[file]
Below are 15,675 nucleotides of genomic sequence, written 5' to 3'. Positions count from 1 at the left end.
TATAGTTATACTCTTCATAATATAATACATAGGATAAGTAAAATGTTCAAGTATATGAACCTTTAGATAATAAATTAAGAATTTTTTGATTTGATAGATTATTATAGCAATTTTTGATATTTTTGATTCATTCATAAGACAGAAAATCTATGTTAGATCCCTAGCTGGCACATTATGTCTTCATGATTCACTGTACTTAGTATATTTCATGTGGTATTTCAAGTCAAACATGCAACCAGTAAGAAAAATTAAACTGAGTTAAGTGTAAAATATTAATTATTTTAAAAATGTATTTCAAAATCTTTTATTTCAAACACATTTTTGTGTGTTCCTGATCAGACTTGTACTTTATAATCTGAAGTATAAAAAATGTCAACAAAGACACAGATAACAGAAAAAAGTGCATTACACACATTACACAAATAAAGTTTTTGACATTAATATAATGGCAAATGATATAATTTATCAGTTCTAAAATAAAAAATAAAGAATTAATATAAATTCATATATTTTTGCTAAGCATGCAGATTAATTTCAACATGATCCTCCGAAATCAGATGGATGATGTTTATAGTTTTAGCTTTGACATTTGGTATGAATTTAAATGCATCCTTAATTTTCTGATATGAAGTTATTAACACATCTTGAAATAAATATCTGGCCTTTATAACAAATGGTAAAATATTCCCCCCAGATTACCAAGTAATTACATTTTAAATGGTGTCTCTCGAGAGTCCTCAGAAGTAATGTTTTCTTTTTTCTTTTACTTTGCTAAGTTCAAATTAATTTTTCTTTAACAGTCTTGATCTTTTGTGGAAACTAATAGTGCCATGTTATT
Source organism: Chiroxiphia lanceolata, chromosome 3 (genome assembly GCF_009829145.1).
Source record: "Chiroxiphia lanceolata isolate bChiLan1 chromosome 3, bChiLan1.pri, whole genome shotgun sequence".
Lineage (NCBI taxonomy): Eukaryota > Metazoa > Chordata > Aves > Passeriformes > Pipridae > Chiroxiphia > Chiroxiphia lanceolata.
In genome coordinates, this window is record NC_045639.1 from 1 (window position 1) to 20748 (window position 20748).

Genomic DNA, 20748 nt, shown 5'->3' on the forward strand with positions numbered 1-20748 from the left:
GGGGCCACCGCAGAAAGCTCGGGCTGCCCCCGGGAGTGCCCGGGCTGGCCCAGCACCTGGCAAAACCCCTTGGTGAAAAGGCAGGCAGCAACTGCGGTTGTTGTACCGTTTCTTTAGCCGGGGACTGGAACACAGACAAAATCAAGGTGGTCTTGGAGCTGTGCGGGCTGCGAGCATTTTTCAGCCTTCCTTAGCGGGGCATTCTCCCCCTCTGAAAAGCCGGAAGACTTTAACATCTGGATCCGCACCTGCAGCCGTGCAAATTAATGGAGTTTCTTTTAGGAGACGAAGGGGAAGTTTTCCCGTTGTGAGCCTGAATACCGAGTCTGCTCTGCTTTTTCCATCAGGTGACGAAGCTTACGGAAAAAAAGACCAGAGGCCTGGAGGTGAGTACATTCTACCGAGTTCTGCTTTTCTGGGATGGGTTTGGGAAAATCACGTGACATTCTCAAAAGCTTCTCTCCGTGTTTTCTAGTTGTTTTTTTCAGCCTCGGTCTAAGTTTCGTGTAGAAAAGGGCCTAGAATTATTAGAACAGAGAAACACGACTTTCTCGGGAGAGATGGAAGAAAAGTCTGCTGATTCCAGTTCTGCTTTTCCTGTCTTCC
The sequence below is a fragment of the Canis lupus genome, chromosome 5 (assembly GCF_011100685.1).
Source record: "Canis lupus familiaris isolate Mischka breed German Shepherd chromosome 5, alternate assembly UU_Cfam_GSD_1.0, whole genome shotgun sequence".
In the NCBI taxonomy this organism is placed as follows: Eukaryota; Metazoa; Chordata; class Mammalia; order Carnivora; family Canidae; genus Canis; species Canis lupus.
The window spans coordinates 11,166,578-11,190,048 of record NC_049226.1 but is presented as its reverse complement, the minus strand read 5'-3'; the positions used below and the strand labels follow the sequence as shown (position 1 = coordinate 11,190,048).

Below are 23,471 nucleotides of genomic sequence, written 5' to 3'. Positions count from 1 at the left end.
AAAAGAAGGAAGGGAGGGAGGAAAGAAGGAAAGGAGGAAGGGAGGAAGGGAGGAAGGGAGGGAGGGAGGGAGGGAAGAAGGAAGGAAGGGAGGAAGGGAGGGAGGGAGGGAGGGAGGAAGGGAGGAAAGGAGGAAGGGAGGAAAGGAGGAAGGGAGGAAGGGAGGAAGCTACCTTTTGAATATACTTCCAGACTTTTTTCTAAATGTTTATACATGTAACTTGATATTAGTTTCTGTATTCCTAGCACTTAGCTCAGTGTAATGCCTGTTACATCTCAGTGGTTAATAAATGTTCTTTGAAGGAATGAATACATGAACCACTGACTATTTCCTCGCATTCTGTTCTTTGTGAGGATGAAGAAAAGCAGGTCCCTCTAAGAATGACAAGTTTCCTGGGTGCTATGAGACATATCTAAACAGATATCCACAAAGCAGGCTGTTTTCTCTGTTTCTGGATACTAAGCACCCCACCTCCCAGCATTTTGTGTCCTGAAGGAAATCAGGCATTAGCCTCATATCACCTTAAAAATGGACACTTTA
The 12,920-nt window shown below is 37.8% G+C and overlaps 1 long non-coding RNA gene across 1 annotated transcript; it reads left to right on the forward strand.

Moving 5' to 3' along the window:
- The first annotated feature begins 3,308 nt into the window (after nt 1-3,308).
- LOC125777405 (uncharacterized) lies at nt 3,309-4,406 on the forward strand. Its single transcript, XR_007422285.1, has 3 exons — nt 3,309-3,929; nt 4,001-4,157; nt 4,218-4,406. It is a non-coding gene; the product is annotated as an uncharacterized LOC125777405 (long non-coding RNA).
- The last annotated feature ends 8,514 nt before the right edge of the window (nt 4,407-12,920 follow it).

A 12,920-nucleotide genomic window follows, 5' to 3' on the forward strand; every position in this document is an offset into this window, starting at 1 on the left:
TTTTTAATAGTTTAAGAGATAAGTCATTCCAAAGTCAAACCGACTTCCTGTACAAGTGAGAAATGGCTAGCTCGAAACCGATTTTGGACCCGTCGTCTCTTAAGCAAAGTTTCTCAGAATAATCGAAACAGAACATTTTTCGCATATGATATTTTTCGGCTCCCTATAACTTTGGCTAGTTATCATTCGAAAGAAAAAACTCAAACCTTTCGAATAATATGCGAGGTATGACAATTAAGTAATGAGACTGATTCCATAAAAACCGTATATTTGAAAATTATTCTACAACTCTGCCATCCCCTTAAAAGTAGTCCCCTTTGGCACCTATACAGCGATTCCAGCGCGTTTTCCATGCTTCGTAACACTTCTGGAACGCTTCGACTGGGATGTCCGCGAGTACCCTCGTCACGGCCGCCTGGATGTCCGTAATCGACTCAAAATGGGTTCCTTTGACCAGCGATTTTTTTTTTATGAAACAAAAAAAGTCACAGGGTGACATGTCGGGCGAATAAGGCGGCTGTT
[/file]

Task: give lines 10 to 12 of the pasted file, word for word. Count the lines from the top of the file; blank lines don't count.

Source record: "Canis lupus familiaris isolate Mischka breed German Shepherd chromosome 5, alternate assembly UU_Cfam_GSD_1.0, whole genome shotgun sequence".
In the NCBI taxonomy this organism is placed as follows: Eukaryota; Metazoa; Chordata; class Mammalia; order Carnivora; family Canidae; genus Canis; species Canis lupus.
The window spans coordinates 11,166,578-11,190,048 of record NC_049226.1 but is presented as its reverse complement, the minus strand read 5'-3'; the positions used below and the strand labels follow the sequence as shown (position 1 = coordinate 11,190,048).